Keeping our cars in their best condition is something we should all be dutifully and diligently attending to. But what does that mean? And when should each step of care happen?
Today, we’re going to talk about what a car service schedule should look like and why it’s so important.
Traditional intervals for a car service schedule
When your brand new car rolls off the forecourt, you’ll be armed with all manner of paperwork. Not only does it dictate what it means to be the owner of your new pride and joy, but also how each manufacturer expects you to take care of your car to get the best from it, and for as long as possible.
Here at Fixter, we promote the three typical levels of car service at the following intervals:
- Interim service – every 6 months or 6,000 miles – for high-mileage drivers whose cars may need a little extra TLC
- Full service – the traditional annual service – or around 12,000 miles for those high-mileage drivers
- Major service – a more thorough and intensive service, ideally every 2 years, or around 24,000 miles – whichever comes first
For what to expect from each service level, we’ve got plenty of information ready for you to dive into – and you couldn’t do much better than heading over to our service interval and classification page that presents precisely that.
How car service schedules work
It’s fairly simple, really; as your car ages, it wears out. Some parts wear out slower than others, and some barely wear at all. The fluids in your car will slowly—or quickly, depending on how much you drive—become infiltrated with elements that will lower their efficiency.
For example, oil becomes darker and dirtier as it continually circulates around your engine. Air filters clog with the dust and dirt that makes its way in through the intakes; and any air or water that makes its way into your brake fluid will cause soft, spongy, less efficient braking.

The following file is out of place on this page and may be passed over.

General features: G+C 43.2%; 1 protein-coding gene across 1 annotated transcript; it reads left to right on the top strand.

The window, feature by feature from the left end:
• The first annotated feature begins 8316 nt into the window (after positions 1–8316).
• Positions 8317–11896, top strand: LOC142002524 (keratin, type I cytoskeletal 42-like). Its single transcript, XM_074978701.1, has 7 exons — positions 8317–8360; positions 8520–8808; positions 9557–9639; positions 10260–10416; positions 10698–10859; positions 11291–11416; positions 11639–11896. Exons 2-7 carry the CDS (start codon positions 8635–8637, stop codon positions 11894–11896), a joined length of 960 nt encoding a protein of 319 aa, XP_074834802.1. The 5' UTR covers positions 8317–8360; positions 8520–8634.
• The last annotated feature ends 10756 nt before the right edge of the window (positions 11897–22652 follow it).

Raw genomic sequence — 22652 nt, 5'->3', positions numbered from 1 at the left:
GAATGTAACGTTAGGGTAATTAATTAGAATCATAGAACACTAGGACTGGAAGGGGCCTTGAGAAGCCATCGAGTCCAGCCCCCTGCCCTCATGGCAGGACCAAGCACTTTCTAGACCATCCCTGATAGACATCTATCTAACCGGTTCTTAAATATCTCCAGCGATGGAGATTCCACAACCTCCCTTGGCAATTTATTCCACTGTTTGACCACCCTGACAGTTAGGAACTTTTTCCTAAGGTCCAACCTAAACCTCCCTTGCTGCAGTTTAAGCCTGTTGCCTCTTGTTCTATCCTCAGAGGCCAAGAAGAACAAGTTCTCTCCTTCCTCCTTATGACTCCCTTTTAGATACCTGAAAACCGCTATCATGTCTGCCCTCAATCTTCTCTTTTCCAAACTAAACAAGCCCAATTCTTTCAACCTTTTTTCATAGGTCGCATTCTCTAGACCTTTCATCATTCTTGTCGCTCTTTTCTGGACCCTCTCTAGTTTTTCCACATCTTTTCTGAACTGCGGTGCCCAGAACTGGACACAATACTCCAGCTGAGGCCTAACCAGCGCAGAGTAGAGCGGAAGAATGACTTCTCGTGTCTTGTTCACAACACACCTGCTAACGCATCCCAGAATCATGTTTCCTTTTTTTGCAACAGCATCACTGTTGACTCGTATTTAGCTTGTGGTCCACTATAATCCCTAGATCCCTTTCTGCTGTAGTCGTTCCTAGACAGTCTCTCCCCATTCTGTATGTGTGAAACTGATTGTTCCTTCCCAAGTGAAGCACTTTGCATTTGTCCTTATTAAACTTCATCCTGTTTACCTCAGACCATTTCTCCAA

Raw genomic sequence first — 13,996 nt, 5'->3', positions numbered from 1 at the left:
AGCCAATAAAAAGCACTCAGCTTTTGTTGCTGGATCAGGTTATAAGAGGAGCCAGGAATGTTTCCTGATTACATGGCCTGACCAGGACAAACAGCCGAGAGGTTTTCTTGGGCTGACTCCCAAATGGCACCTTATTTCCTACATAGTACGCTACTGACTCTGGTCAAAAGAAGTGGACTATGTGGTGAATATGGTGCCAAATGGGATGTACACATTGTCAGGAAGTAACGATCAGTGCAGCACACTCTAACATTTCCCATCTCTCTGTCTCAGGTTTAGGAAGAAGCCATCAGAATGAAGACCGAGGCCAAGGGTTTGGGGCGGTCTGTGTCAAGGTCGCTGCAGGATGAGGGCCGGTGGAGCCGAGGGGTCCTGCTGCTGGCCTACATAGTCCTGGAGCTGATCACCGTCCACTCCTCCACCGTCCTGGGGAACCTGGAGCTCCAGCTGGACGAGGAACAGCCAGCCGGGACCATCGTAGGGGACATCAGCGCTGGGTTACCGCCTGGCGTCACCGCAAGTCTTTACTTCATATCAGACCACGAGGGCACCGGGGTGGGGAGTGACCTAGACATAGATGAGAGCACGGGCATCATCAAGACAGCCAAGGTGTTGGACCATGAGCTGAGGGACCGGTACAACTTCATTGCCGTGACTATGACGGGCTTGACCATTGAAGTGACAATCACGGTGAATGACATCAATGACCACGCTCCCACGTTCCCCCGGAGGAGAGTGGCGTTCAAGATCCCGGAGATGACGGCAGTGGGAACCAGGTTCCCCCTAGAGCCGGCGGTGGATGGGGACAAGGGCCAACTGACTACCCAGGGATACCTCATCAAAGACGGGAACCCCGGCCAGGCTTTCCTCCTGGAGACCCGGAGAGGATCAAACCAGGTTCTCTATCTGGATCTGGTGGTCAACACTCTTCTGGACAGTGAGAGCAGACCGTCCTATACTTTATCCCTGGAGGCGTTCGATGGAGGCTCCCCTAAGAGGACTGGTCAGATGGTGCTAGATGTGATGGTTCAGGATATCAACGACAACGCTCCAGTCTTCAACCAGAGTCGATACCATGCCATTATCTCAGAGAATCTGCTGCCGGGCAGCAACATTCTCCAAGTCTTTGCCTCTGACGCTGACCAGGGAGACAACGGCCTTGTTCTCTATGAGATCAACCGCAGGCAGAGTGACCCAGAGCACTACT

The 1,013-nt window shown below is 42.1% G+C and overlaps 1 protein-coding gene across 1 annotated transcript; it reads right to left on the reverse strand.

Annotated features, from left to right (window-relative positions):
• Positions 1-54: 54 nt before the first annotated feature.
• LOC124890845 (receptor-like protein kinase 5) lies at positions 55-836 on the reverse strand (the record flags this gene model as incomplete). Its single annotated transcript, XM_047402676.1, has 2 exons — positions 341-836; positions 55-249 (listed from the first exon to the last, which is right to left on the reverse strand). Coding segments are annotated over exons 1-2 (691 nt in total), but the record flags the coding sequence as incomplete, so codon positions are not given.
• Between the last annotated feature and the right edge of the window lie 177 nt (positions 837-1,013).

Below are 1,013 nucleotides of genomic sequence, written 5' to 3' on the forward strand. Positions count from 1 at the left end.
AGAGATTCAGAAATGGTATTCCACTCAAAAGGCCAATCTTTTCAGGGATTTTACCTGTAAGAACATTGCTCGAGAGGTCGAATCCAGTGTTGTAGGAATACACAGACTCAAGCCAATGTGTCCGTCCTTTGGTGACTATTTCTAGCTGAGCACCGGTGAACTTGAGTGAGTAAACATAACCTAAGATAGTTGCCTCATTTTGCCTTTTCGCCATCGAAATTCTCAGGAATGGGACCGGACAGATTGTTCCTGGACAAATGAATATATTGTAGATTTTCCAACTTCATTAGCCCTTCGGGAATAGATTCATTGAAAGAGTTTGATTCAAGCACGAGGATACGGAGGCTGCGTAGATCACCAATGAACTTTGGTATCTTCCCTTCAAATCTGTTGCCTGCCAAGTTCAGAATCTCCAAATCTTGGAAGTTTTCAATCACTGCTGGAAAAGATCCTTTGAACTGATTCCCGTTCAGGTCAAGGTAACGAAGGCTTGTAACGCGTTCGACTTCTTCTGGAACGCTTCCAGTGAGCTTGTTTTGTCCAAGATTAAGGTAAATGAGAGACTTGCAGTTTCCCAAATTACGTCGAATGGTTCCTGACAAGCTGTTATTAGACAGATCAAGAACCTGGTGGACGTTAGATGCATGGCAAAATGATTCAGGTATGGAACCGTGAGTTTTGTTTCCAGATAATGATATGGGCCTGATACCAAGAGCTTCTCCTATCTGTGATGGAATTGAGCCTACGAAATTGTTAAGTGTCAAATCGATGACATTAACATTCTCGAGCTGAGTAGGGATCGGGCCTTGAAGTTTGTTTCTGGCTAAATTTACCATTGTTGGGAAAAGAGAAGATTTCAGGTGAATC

Such items need checking and replacing reasonably regularly. Yet, other components, such as your tires, exhaust, brake discs, and brake pads, won’t need changing anywhere near as regularly but will still need switching in due course.
A sensible car service schedule allows for the best monitoring of each component and their replacement where necessary. However, if any of these consumables or car parts break without warning or are allowed to become so unhealthy for your car, they’re doing more harm than good, then the lifespan of the vehicle can be seriously reduced. And that’s not good for anyone.
Your new car service schedule
To highlight how important car services are, new cars come with a specific service schedule that often invalidates the new car warranty if the driver doesn’t adhere to it meticulously. This protects the dealership from having to cover costly repairs and replacements if the car in question hasn’t been adequately cared for and maintains a high operation level for the owner.
They’re not another way to squeeze a little more money out of you—as often assumed—as the services are regularly included in the price of the new car, but a better way to protect your investment and keep i